Simplification solutions

In the latter case, vision application designers are looking to manufacturers for solutions that simplify these stages. For Lucid, this has involved a collaboration with AMD Xilinx, leveraging the Zynq UltraScale+ multiprocessor system-on-a-chip (MPSoC) to provide a solution for customers facing these challenges.

Zynq devices are designed to provide 64-bit Arm processor scalability, combining real-time control with soft and hard engines. They are built on a common real-time processor and programmable logic equipped platform. Lucid has integrated the Zynq chipset into its latest development, the Triton Edge camera. Teissié revealed: ‘We have a strong partnership with AMD Xilinx and are leveraging the development framework, as it can adapt to various customers – from the application specialist to the embedded software engineer, all the way to the hardware developer dealing with the field-programmable gate array (FPGA). The Triton Edge is an expandable platform that designers can get running very quickly using the off-the-shelf tool we have built in with the Zynq interface.’ 

The camera is designed to help vision application designers, avoiding hardware validation required to qualify a product for challenging environments – with IP67 protection, it is certified against physical shocks and vibration, offers EMC industrial immunity and operates at temperatures between -20°C to +55°C ambient. Lucid and AMD Xilinx also manage the miniaturisation process before the camera reaches the designer – the Triton Edge features a compact size at 29 x 44 x 45mm. High-speed video direct memory access (AXI VDMA) is allowed for between the on-camera image signal processor, user-programmable FPGA and on-board RAM, while the Arm cores use their own direct memory access (DMA) engine, freeing up the processors from managing data transfers. The video direct memory access (VDMA) and DMA also help reduce system bottlenecks, frame buffer overhead and memory access latency, so that designers can focus on the efficient running of the vision processing.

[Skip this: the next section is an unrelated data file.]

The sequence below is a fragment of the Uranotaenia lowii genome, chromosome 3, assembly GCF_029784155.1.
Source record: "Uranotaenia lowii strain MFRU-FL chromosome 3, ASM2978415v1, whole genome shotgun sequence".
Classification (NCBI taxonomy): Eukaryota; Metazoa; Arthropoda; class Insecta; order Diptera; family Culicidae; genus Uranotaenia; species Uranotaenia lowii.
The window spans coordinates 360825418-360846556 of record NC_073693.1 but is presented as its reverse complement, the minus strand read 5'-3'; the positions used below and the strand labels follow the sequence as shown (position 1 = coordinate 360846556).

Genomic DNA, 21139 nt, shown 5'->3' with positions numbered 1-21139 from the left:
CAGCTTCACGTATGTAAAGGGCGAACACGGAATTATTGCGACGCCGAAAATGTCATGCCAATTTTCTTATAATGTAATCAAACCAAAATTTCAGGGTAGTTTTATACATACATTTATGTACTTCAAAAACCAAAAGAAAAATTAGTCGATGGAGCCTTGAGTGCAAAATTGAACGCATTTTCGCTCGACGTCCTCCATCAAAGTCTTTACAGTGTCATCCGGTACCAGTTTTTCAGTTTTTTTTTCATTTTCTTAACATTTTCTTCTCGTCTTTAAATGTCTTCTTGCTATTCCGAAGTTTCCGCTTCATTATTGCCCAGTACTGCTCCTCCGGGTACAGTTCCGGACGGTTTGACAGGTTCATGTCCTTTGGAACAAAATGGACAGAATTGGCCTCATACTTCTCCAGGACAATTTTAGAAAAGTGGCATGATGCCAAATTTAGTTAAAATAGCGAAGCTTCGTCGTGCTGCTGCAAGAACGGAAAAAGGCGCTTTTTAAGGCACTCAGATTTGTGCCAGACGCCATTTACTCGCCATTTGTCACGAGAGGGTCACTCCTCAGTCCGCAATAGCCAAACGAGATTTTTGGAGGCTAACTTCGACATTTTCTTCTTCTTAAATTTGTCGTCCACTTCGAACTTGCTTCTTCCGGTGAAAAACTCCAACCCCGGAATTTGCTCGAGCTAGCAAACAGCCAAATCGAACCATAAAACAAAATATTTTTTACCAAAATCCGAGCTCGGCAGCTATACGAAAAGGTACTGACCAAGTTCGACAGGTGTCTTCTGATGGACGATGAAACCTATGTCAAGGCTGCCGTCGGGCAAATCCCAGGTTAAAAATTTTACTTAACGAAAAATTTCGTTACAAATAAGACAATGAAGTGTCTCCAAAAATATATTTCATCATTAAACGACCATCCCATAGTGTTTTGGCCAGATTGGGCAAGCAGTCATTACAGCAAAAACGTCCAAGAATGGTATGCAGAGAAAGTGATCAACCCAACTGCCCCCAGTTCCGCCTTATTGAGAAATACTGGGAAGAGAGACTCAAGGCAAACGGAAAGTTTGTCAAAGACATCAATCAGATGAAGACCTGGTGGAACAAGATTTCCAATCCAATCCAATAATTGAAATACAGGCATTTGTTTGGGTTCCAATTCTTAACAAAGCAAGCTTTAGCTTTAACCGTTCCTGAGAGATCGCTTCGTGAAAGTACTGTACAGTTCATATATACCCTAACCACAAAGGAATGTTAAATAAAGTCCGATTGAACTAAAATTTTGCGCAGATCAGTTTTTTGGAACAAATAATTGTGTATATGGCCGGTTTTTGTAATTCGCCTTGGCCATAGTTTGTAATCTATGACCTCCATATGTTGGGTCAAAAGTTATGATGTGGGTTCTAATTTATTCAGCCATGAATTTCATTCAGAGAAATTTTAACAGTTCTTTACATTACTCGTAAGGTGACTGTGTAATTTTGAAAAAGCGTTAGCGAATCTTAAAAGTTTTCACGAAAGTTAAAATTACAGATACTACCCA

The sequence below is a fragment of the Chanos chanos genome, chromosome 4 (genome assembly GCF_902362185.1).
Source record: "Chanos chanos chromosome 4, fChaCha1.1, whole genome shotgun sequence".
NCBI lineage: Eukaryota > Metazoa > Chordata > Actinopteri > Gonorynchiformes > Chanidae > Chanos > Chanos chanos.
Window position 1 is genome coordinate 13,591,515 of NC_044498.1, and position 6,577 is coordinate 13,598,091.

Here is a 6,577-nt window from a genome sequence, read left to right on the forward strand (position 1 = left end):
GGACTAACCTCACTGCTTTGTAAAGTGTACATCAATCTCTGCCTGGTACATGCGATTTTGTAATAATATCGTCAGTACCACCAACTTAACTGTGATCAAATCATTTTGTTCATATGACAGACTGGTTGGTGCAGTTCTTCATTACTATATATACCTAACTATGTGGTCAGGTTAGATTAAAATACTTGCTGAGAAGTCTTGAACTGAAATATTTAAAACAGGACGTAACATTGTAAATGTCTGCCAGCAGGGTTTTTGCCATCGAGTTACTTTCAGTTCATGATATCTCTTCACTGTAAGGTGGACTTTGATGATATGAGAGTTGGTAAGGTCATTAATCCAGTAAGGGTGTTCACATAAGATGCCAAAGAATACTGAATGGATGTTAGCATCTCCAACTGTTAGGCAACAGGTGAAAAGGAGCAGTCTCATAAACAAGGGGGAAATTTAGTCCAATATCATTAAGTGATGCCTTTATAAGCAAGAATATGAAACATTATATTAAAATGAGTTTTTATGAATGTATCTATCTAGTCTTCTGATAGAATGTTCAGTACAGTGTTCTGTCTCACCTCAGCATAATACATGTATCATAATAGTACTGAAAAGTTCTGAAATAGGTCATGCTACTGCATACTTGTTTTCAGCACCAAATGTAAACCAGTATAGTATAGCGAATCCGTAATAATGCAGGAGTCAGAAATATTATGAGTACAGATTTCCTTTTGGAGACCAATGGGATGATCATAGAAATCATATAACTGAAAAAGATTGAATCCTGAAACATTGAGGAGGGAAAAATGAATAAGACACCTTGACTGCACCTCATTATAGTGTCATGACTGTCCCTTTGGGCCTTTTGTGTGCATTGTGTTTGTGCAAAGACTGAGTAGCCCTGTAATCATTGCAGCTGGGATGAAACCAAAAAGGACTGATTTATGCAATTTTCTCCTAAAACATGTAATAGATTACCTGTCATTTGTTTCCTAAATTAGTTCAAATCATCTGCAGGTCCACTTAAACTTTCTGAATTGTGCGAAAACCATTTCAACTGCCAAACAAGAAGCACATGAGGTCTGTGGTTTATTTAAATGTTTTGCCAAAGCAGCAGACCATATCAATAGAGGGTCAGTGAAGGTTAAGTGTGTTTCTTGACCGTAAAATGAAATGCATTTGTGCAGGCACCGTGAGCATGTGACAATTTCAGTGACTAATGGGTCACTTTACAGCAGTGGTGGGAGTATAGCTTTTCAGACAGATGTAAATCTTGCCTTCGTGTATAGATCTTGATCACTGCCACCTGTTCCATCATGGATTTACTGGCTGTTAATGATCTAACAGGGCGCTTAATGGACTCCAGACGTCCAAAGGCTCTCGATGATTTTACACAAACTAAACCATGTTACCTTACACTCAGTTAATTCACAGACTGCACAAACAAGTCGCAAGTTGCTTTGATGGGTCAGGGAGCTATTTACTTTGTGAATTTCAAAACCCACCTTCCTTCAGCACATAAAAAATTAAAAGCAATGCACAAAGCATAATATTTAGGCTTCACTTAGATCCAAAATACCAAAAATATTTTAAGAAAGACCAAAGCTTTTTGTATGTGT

‘The embedded FPGA is really the uniqueness of this camera, that part of the FPGA is open for the customer,’ said Teissié. ‘The FPGA is optimised for low-level or parallel processing tasks. It could be accelerating an AI engine, or a more standard computer vision type of processing running on the FPGA of the camera.’ 

In the future, Teissié predicts that major advancements and new use cases will come from designers customising this tech for their own requirements. ‘You really can customise these systems,’ he said ‘It’s at a low level as well, so we have no intention of becoming a solution provider ourselves – however, we are working with a variety of partners that can offer this type of solution and we are eager to see how people use it. We are already seeing many communities and open-source resources with lots of information sharing – but these advancements are not really the hardware side – more analytics, AI or deep learning processing. We are looking forward to seeing what comes next.’

Find out more about how Lucid’s Triton Edge camera helps vision application designers reduce their time-to-market while integrating their own IP into a compact vision system by downloading the latest white paper.


Read more about:

Viewpoint, Embedded vision